Less than two months away, a new legal requirement on US corporates kicks in, requiring firms to say who their ultimate beneficial owners are. There has been a trend worldwide for such disclosure – although not without legal pushback and concerns about legitimate privacy.
Most US firms face a new compliance task from the start of next year: identifying their beneficial owners. The measure, taking force from 1 January, is called the Corporate Transparency Act.
The data will be sent to the Financial Crimes Enforcement Network (FinCEN), a bureau of the US Department of the Treasury.
The legislation has been rolled out to tighten screws on money launderers, handlers of terrorism finance, and tax fraudsters. As geopolitical crises continue, such as in Ukraine and Israel, the need to tighten controls has been underscored. The new measures are, in some ways, parallel with moves by the UK, for example, to push for beneficial ownership disclosure information on companies registered in the country and in offshore centres linked to it, such as the Cayman Islands. On the flipside, the push for public registers of beneficial ownership of companies and trusts, such as in the European Union, have been legally challenged for compromising legitimate privacy.
Accountants and professional services firms point out that the Act applies to US-formed corporations and limited liability companies along with certain foreign-owned entities doing business in the States. Many sole practitioners, small businesses and middle-market businesses will also be required to file ownership reports.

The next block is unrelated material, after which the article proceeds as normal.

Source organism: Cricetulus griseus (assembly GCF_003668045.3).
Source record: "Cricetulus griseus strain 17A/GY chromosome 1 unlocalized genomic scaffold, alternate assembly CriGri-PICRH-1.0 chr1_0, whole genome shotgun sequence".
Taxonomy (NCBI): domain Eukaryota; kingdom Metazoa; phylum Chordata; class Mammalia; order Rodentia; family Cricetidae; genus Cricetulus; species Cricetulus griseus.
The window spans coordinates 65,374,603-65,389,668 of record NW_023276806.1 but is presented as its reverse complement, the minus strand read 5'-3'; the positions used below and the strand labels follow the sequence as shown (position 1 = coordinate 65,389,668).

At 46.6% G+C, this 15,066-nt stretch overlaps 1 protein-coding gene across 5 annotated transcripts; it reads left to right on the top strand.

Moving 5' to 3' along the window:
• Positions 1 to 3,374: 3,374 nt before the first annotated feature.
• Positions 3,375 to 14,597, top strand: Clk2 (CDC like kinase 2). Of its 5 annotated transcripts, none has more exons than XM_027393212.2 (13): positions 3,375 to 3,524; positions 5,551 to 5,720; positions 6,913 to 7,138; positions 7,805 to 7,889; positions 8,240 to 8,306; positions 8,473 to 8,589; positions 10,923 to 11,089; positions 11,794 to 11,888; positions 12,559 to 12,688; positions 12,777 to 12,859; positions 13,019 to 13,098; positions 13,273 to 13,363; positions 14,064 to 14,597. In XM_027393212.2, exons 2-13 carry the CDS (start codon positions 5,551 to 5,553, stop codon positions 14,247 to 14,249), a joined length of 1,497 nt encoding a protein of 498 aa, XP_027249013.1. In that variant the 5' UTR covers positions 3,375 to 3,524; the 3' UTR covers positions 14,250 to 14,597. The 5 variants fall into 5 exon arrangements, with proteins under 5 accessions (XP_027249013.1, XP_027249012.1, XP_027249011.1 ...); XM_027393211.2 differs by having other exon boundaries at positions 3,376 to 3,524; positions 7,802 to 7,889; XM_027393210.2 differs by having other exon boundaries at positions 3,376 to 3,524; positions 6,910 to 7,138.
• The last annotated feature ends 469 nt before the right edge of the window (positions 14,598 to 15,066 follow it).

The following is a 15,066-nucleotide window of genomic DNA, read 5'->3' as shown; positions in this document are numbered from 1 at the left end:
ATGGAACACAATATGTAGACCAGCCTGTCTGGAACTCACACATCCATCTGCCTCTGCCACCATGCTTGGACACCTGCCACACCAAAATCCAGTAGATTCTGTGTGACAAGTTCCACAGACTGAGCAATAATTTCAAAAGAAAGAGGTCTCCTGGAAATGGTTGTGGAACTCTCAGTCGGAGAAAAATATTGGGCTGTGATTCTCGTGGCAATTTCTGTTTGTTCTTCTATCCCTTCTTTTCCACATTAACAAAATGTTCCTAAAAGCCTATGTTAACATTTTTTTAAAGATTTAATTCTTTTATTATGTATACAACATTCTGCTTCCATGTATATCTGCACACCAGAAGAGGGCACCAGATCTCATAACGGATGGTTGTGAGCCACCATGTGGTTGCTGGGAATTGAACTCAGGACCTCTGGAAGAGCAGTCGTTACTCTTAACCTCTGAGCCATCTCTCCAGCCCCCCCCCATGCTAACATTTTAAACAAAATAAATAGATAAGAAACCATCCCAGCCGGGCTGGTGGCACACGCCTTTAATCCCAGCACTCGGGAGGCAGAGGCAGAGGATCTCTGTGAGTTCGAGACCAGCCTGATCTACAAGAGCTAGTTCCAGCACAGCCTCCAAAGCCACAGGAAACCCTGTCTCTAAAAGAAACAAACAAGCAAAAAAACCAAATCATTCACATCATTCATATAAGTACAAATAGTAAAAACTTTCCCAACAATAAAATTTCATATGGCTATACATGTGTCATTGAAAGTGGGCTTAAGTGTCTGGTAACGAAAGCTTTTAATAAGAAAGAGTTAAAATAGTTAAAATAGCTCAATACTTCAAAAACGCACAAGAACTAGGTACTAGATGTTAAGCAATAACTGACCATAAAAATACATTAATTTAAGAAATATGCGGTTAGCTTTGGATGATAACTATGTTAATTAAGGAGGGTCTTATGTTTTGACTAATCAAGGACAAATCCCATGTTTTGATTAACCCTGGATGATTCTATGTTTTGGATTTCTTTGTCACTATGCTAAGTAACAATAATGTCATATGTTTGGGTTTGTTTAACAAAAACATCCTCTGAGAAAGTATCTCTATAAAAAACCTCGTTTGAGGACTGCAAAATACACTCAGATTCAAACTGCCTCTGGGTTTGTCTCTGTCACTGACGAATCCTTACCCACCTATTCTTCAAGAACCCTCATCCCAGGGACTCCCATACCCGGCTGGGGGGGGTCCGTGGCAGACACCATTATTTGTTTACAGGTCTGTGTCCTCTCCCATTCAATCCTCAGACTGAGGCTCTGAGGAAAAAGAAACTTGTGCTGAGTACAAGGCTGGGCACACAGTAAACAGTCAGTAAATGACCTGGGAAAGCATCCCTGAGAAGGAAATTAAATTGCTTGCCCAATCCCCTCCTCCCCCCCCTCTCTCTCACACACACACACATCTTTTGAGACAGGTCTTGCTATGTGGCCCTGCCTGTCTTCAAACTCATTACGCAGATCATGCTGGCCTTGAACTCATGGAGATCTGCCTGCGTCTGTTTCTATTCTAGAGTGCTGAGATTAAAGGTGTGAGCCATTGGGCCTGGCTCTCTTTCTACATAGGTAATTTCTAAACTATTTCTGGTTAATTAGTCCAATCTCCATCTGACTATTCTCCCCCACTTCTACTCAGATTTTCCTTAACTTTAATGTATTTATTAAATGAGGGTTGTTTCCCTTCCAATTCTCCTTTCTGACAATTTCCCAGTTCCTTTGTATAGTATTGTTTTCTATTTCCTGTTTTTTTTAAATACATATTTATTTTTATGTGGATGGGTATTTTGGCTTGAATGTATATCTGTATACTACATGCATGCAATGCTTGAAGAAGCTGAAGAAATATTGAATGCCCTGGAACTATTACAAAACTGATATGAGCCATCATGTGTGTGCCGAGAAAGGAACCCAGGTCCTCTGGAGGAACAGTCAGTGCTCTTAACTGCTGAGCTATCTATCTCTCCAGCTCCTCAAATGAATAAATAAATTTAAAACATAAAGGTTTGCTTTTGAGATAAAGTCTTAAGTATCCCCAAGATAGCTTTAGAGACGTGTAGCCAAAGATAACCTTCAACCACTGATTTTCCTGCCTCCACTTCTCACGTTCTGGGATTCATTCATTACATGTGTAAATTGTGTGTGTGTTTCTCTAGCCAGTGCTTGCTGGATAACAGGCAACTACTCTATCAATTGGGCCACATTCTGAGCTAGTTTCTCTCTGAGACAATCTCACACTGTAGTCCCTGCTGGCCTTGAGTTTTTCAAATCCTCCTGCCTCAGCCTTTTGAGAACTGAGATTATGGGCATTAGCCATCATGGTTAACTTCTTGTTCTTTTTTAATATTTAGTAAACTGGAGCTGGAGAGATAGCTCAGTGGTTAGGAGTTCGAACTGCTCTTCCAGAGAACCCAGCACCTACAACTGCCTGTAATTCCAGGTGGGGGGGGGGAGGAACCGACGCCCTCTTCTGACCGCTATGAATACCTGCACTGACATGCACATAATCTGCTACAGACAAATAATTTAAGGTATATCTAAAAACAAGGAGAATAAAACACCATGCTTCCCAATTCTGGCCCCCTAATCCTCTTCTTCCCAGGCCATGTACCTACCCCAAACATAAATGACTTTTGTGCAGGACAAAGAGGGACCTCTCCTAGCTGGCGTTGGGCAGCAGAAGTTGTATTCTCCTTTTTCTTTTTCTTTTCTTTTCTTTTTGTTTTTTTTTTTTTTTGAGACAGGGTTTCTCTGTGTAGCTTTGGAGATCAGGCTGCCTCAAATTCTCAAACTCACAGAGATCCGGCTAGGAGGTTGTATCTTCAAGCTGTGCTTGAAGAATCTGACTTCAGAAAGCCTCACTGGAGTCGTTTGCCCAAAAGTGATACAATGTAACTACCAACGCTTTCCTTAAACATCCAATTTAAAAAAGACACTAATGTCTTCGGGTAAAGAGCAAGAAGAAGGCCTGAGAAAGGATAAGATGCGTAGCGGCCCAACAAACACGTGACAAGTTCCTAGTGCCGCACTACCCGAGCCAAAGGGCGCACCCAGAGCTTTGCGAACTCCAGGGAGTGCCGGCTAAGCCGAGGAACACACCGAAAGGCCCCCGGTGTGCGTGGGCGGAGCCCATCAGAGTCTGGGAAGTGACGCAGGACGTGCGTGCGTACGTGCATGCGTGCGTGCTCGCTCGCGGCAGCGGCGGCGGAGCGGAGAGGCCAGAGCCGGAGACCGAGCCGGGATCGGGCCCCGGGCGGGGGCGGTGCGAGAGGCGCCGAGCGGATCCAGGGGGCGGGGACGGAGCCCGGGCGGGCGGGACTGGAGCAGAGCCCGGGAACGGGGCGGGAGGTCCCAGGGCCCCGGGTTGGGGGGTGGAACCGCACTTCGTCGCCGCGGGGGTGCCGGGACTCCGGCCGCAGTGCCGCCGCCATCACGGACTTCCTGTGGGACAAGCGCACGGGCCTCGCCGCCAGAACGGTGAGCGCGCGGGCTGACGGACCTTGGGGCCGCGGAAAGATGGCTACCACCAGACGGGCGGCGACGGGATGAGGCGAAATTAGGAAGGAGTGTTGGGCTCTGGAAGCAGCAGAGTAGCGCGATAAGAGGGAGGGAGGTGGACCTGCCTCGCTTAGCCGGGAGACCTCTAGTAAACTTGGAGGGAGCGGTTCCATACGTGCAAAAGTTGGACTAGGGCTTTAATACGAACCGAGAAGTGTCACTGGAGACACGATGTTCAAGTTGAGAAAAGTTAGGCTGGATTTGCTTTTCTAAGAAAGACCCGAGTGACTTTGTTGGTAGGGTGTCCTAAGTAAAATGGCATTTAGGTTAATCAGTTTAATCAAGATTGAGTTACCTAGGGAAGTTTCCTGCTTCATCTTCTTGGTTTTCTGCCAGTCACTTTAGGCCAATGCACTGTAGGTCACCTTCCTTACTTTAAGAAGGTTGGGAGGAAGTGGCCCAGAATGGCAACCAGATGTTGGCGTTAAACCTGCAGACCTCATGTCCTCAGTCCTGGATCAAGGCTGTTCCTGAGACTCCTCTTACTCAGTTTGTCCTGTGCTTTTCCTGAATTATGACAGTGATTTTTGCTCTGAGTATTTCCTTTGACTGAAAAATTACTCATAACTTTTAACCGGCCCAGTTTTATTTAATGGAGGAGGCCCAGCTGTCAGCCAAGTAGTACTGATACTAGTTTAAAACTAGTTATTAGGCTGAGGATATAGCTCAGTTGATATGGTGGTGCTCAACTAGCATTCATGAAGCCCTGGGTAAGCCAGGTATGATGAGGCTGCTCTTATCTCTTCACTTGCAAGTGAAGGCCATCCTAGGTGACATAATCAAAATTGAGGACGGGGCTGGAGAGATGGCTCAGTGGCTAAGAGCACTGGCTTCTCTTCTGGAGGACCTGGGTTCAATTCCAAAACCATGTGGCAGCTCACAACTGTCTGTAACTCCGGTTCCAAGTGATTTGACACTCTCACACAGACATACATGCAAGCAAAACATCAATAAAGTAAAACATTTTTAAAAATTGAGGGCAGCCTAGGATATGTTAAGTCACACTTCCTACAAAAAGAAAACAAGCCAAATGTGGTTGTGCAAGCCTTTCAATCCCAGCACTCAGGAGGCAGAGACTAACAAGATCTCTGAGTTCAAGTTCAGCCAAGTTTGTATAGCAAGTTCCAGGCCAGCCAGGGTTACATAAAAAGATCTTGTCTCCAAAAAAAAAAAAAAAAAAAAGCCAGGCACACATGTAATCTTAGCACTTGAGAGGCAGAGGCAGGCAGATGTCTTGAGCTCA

The report requires companies to provide information on any individual who, directly or indirectly, exercises substantial control over the company, owns or controls at least 25 per cent of its ownership interests.
Final rules implementing the Act will become effective on 1 January, 2024. Reporting companies formed prior to that date will have one year to complete and submit initial reports. Reporting companies formed on or after that date must promptly submit initial reports to FinCEN. Failure to comply with these requirements may result in civil or criminal penalties.
According to a briefing note from law firm Katten, a reporting company is any domestic entity (whether a corporation, limited liability company or otherwise) that is created by the filing of a document with a US state (or any commonwealth, territory or possession of the United States) or any foreign entity that registers to do business in the US by making a filing with a US state (or any commonwealth, territory or possession of the US).
See here for an editorial by this news service on the beneficial ownership issue.